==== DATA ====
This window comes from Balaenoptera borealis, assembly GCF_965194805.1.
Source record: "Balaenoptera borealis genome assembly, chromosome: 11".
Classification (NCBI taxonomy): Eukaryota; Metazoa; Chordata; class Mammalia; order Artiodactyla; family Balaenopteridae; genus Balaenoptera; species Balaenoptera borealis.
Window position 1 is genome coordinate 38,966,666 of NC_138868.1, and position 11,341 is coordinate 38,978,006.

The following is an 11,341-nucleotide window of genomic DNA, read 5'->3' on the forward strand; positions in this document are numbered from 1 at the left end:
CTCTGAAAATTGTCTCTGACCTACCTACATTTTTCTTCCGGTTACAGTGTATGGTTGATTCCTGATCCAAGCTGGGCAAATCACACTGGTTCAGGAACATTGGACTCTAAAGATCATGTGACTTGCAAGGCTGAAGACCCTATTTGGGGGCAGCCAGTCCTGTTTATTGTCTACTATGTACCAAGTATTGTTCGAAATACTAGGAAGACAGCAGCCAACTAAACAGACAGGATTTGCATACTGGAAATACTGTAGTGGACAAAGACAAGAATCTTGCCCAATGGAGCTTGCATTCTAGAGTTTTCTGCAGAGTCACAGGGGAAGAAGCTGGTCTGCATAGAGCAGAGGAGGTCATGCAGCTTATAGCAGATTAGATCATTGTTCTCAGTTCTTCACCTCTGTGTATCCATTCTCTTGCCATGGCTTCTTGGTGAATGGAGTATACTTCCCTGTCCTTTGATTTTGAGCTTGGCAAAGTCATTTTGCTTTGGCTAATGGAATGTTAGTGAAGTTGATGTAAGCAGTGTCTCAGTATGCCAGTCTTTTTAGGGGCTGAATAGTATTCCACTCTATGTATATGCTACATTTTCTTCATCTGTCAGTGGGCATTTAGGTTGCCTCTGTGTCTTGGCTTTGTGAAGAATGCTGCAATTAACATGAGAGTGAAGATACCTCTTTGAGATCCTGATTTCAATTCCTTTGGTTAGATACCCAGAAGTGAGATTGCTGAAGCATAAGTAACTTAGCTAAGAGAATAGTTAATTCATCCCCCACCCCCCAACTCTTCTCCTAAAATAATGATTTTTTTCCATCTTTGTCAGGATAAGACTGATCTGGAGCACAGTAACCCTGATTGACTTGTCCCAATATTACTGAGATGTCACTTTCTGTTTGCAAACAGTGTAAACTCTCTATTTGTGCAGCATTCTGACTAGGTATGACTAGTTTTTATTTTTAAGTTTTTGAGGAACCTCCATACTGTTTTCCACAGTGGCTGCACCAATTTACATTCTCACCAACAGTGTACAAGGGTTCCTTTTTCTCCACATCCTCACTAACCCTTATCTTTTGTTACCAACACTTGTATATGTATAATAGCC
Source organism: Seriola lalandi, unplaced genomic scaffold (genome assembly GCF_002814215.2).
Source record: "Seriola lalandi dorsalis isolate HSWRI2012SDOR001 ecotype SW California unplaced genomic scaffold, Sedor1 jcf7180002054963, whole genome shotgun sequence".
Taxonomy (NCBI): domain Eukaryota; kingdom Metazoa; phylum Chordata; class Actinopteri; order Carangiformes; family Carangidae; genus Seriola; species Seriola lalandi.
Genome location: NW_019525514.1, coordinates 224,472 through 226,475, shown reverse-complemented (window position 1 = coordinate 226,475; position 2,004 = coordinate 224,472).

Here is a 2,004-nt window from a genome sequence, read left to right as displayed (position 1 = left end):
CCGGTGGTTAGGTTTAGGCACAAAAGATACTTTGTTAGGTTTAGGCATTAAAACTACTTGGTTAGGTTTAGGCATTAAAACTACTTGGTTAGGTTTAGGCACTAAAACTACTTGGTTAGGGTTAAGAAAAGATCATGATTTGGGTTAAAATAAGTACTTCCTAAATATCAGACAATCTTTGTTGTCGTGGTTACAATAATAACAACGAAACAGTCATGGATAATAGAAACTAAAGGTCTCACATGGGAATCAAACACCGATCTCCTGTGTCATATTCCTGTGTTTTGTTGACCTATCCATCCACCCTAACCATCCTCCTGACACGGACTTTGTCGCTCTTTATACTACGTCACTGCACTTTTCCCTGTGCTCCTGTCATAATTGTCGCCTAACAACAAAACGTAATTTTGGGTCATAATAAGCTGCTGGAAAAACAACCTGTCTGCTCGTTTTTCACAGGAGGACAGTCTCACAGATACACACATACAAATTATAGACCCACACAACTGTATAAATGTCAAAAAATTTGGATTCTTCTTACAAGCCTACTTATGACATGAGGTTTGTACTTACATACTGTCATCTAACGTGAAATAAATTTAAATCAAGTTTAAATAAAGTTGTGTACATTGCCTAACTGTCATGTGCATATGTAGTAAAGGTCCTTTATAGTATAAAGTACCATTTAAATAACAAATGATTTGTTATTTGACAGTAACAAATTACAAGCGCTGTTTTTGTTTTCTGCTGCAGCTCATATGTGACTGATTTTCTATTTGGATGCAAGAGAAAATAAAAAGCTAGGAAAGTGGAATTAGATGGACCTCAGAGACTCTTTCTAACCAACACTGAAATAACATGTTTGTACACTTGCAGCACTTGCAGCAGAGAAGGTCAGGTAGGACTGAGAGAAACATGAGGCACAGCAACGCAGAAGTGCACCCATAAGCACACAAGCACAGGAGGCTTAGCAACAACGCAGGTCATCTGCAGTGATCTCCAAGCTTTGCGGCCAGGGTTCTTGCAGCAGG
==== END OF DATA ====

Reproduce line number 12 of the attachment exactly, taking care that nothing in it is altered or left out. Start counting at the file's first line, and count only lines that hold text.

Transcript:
CCGGTGGTTAGGTTTAGGCACAAAAGATACTTTGTTAGGTTTAGGCATTAAAACTACTTGGTTAGGTTTAGGCATTAAAACTACTTGGTTAGGTTTAGGCACTAAAACTACTTGGTTAGGGTTAAGAAAAGATCATGATTTGGGTTAAAATAAGTACTTCCTAAATATCAGACAATCTTTGTTGTCGTGGTTACAATAATAACAACGAAACAGTCATGGATAATAGAAACTAAAGGTCTCACATGGGAATCAAACACCGATCTCCTGTGTCATATTCCTGTGTTTTGTTGACCTATCCATCCACCCTAACCATCCTCCTGACACGGACTTTGTCGCTCTTTATACTACGTCACTGCACTTTTCCCTGTGCTCCTGTCATAATTGTCGCCTAACAACAAAACGTAATTTTGGGTCATAATAAGCTGCTGGAAAAACAACCTGTCTGCTCGTTTTTCACAGGAGGACAGTCTCACAGATACACACATACAAATTATAGACCCACACAACTGTATAAATGTCAAAAAATTTGGATTCTTCTTACAAGCCTACTTATGACATGAGGTTTGTACTTACATACTGTCATCTAACGTGAAATAAATTTAAATCAAGTTTAAATAAAGTTGTGTACATTGCCTAACTGTCATGTGCATATGTAGTAAAGGTCCTTTATAGTATAAAGTACCATTTAAATAACAAATGATTTGTTATTTGACAGTAACAAATTACAAGCGCTGTTTTTGTTTTCTGCTGCAGCTCATATGTGACTGATTTTCTATTTGGATGCAAGAGAAAATAAAAAGCTAGGAAAGTGGAATTAGATGGACCTCAGAGACTCTTTCTAACCAACACTGAAATAACATGTTTGTACACTTGCAGCACTTGCAGCAGAGAAGGTCAGGTAGGACTGAGAGAAACATGAGGCACAGCAACGCAGAAGTGCACCCATAAGCACACAAGCACAGGAGGCTTAGCAACAACGCAGGTCATCTGCAGTGATCTCCAAGCTTTGCGGCCAGGGTTCTTGCAGCAGG